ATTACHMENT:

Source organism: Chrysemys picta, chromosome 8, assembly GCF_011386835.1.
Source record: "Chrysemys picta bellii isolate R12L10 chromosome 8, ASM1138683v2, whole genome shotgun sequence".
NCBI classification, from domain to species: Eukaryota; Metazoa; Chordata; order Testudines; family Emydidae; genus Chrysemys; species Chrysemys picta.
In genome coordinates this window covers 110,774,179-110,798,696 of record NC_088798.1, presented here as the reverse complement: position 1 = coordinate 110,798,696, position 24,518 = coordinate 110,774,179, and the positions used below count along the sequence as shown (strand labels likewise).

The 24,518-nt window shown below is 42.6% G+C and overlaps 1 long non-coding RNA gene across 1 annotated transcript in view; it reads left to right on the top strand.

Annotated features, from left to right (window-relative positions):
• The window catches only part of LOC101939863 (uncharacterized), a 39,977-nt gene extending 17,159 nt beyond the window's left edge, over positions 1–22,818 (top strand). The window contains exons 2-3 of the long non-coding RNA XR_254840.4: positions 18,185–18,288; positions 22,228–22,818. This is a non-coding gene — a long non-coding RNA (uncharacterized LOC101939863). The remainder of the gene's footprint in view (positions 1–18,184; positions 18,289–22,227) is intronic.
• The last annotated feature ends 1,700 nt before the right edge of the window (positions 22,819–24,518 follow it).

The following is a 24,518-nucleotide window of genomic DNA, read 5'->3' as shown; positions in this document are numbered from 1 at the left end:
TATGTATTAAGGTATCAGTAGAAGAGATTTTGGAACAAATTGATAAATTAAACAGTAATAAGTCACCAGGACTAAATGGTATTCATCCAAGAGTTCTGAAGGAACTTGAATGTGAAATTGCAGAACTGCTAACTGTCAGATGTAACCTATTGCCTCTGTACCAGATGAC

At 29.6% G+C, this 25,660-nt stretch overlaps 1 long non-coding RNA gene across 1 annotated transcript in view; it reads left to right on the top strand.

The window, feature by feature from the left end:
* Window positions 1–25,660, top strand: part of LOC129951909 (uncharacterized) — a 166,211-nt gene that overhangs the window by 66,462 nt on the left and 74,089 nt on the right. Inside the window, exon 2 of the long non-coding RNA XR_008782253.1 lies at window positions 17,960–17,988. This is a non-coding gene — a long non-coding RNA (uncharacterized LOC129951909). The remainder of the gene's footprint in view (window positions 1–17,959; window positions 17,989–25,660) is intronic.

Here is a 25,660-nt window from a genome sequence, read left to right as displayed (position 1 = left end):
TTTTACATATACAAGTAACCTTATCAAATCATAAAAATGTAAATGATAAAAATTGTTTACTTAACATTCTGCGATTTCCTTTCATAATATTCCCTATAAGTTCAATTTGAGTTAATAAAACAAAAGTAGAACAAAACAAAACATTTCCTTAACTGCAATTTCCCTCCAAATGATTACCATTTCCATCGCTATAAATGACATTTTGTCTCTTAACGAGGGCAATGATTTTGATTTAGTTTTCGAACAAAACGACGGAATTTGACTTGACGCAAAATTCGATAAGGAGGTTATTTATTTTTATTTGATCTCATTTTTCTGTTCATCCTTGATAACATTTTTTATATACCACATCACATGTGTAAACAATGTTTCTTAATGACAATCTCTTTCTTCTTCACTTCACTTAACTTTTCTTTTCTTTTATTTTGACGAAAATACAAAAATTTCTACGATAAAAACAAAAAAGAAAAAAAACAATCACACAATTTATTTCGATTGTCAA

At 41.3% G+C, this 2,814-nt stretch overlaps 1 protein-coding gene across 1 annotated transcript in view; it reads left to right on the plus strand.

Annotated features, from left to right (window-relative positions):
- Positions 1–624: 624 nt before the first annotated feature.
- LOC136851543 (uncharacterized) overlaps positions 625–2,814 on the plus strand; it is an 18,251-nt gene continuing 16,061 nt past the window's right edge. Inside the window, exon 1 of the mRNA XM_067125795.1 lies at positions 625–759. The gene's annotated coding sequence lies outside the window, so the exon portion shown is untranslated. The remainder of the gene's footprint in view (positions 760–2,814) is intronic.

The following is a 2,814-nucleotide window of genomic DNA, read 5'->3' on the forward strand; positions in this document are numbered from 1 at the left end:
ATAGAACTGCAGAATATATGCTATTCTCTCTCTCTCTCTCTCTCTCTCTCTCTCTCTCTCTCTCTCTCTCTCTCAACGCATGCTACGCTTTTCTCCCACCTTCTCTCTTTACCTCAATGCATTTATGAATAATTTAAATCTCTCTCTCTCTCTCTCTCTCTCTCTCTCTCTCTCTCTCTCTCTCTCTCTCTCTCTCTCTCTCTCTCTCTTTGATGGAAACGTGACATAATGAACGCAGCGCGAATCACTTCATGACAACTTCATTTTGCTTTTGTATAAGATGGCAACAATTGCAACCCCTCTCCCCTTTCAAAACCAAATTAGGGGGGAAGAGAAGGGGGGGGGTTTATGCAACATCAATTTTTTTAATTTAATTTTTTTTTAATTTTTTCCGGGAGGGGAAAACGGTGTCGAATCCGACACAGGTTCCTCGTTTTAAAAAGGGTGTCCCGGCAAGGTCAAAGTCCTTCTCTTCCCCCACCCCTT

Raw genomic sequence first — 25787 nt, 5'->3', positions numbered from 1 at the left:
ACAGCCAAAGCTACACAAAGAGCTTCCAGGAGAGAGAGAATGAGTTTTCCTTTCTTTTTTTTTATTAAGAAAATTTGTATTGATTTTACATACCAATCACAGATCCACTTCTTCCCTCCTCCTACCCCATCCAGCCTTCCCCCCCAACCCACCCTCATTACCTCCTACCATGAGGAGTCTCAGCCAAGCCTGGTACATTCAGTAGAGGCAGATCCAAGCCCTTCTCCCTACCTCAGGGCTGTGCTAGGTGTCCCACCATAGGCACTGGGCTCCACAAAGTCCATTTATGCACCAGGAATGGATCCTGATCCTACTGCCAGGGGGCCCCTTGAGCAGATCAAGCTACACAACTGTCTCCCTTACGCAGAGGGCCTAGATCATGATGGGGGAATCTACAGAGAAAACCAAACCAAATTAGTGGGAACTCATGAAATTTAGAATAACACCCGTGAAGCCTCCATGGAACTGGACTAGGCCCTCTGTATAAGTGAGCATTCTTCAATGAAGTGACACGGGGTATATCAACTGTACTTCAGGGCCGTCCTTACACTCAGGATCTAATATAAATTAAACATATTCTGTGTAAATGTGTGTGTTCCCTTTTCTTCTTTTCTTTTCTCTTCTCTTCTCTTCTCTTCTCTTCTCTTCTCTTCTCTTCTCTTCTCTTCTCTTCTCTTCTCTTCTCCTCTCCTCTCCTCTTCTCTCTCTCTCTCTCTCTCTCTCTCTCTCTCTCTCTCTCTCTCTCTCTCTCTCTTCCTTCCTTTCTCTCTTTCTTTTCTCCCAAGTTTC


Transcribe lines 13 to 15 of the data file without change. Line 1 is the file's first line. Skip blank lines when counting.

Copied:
* Window positions 1–25,660, top strand: part of LOC129951909 (uncharacterized) — a 166,211-nt gene that overhangs the window by 66,462 nt on the left and 74,089 nt on the right. Inside the window, exon 2 of the long non-coding RNA XR_008782253.1 lies at window positions 17,960–17,988. This is a non-coding gene — a long non-coding RNA (uncharacterized LOC129951909). The remainder of the gene's footprint in view (window positions 1–17,959; window positions 17,989–25,660) is intronic.

Here is a 25,660-nt window from a genome sequence, read left to right as displayed (position 1 = left end):
TTTTACATATACAAGTAACCTTATCAAATCATAAAAATGTAAATGATAAAAATTGTTTACTTAACATTCTGCGATTTCCTTTCATAATATTCCCTATAAGTTCAATTTGAGTTAATAAAACAAAAGTAGAACAAAACAAAACATTTCCTTAACTGCAATTTCCCTCCAAATGATTACCATTTCCATCGCTATAAATGACATTTTGTCTCTTAACGAGGGCAATGATTTTGATTTAGTTTTCGAACAAAACGACGGAATTTGACTTGACGCAAAATTCGATAAGGAGGTTATTTATTTTTATTTGATCTCATTTTTCTGTTCATCCTTGATAACATTTTTTATATACCACATCACATGTGTAAACAATGTTTCTTAATGACAATCTCTTTCTTCTTCACTTCACTTAACTTTTCTTTTCTTTTATTTTGACGAAAATACAAAAATTTCTACGATAAAAACAAAAAAGAAAAAAAACAATCACACAATTTATTTCGATTGTCAA